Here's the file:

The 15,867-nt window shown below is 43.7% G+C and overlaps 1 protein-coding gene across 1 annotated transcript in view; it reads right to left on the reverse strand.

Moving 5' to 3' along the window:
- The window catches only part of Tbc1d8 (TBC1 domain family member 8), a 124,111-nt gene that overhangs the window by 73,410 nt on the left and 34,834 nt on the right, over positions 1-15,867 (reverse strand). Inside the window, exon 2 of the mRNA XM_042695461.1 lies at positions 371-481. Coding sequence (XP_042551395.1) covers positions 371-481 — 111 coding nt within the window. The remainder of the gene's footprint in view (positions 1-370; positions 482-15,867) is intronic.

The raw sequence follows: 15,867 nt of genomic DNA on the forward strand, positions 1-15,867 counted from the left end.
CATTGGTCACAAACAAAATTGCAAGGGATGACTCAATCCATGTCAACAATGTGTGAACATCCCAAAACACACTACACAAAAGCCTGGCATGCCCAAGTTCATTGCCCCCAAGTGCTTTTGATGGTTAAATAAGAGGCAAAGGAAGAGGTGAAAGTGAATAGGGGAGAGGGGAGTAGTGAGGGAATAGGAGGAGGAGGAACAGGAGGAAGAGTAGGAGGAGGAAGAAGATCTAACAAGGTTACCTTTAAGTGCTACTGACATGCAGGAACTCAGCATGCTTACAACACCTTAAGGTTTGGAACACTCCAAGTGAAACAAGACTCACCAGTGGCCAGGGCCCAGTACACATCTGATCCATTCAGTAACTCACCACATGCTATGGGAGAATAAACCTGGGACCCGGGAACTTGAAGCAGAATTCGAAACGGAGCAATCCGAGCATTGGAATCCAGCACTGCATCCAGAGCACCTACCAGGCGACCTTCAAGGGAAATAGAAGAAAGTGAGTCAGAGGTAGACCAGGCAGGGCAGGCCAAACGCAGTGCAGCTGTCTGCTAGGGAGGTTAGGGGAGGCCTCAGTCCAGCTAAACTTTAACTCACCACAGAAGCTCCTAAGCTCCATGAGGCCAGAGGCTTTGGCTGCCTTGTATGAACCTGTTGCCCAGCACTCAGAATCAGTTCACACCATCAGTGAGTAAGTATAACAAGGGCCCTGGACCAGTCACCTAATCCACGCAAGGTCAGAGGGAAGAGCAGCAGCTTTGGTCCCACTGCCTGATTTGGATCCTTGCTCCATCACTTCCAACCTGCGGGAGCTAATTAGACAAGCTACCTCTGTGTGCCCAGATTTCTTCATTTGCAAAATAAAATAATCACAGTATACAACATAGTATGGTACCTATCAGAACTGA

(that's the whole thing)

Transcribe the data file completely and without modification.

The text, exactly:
The 15,867-nt window shown below is 43.7% G+C and overlaps 1 protein-coding gene across 1 annotated transcript in view; it reads right to left on the reverse strand.

Moving 5' to 3' along the window:
- The window catches only part of Tbc1d8 (TBC1 domain family member 8), a 124,111-nt gene that overhangs the window by 73,410 nt on the left and 34,834 nt on the right, over positions 1-15,867 (reverse strand). Inside the window, exon 2 of the mRNA XM_042695461.1 lies at positions 371-481. Coding sequence (XP_042551395.1) covers positions 371-481 — 111 coding nt within the window. The remainder of the gene's footprint in view (positions 1-370; positions 482-15,867) is intronic.

The raw sequence follows: 15,867 nt of genomic DNA on the forward strand, positions 1-15,867 counted from the left end.
CATTGGTCACAAACAAAATTGCAAGGGATGACTCAATCCATGTCAACAATGTGTGAACATCCCAAAACACACTACACAAAAGCCTGGCATGCCCAAGTTCATTGCCCCCAAGTGCTTTTGATGGTTAAATAAGAGGCAAAGGAAGAGGTGAAAGTGAATAGGGGAGAGGGGAGTAGTGAGGGAATAGGAGGAGGAGGAACAGGAGGAAGAGTAGGAGGAGGAAGAAGATCTAACAAGGTTACCTTTAAGTGCTACTGACATGCAGGAACTCAGCATGCTTACAACACCTTAAGGTTTGGAACACTCCAAGTGAAACAAGACTCACCAGTGGCCAGGGCCCAGTACACATCTGATCCATTCAGTAACTCACCACATGCTATGGGAGAATAAACCTGGGACCCGGGAACTTGAAGCAGAATTCGAAACGGAGCAATCCGAGCATTGGAATCCAGCACTGCATCCAGAGCACCTACCAGGCGACCTTCAAGGGAAATAGAAGAAAGTGAGTCAGAGGTAGACCAGGCAGGGCAGGCCAAACGCAGTGCAGCTGTCTGCTAGGGAGGTTAGGGGAGGCCTCAGTCCAGCTAAACTTTAACTCACCACAGAAGCTCCTAAGCTCCATGAGGCCAGAGGCTTTGGCTGCCTTGTATGAACCTGTTGCCCAGCACTCAGAATCAGTTCACACCATCAGTGAGTAAGTATAACAAGGGCCCTGGACCAGTCACCTAATCCACGCAAGGTCAGAGGGAAGAGCAGCAGCTTTGGTCCCACTGCCTGATTTGGATCCTTGCTCCATCACTTCCAACCTGCGGGAGCTAATTAGACAAGCTACCTCTGTGTGCCCAGATTTCTTCATTTGCAAAATAAAATAATCACAGTATACAACATAGTATGGTACCTATCAGAACTGA